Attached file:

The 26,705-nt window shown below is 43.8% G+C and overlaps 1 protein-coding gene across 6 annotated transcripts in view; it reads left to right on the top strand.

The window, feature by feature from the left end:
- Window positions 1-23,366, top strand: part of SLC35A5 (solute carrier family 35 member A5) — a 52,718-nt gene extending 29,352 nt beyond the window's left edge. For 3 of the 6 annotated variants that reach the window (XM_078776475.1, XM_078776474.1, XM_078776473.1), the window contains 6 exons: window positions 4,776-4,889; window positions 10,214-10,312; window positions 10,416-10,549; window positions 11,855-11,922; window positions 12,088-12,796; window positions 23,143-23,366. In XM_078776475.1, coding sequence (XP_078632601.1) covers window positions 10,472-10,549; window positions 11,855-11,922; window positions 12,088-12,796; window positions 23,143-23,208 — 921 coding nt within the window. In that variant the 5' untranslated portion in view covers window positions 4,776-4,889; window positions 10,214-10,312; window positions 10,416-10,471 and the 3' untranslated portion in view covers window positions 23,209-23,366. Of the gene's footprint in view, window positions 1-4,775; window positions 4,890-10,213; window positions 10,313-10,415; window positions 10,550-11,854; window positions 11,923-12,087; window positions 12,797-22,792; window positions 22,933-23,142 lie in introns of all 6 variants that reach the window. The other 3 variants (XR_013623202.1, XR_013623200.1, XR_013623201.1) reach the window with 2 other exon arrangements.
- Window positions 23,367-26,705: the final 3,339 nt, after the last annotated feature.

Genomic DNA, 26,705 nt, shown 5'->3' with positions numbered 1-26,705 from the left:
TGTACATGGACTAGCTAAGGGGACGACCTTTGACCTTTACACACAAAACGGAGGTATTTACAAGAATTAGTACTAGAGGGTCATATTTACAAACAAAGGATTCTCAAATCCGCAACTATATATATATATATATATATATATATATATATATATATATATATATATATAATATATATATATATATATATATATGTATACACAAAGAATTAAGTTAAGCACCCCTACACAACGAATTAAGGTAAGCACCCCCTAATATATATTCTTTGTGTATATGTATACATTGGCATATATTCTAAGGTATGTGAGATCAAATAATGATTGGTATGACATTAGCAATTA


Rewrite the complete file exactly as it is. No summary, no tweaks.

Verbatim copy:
The 26,705-nt window shown below is 43.8% G+C and overlaps 1 protein-coding gene across 6 annotated transcripts in view; it reads left to right on the top strand.

The window, feature by feature from the left end:
- Window positions 1-23,366, top strand: part of SLC35A5 (solute carrier family 35 member A5) — a 52,718-nt gene extending 29,352 nt beyond the window's left edge. For 3 of the 6 annotated variants that reach the window (XM_078776475.1, XM_078776474.1, XM_078776473.1), the window contains 6 exons: window positions 4,776-4,889; window positions 10,214-10,312; window positions 10,416-10,549; window positions 11,855-11,922; window positions 12,088-12,796; window positions 23,143-23,366. In XM_078776475.1, coding sequence (XP_078632601.1) covers window positions 10,472-10,549; window positions 11,855-11,922; window positions 12,088-12,796; window positions 23,143-23,208 — 921 coding nt within the window. In that variant the 5' untranslated portion in view covers window positions 4,776-4,889; window positions 10,214-10,312; window positions 10,416-10,471 and the 3' untranslated portion in view covers window positions 23,209-23,366. Of the gene's footprint in view, window positions 1-4,775; window positions 4,890-10,213; window positions 10,313-10,415; window positions 10,550-11,854; window positions 11,923-12,087; window positions 12,797-22,792; window positions 22,933-23,142 lie in introns of all 6 variants that reach the window. The other 3 variants (XR_013623202.1, XR_013623200.1, XR_013623201.1) reach the window with 2 other exon arrangements.
- Window positions 23,367-26,705: the final 3,339 nt, after the last annotated feature.

Genomic DNA, 26,705 nt, shown 5'->3' with positions numbered 1-26,705 from the left:
TGTACATGGACTAGCTAAGGGGACGACCTTTGACCTTTACACACAAAACGGAGGTATTTACAAGAATTAGTACTAGAGGGTCATATTTACAAACAAAGGATTCTCAAATCCGCAACTATATATATATATATATATATATATATATATATATATATATATATATATATAATATATATATATATATATATATATGTATACACAAAGAATTAAGTTAAGCACCCCTACACAACGAATTAAGGTAAGCACCCCCTAATATATATTCTTTGTGTATATGTATACATTGGCATATATTCTAAGGTATGTGAGATCAAATAATGATTGGTATGACATTAGCAATTA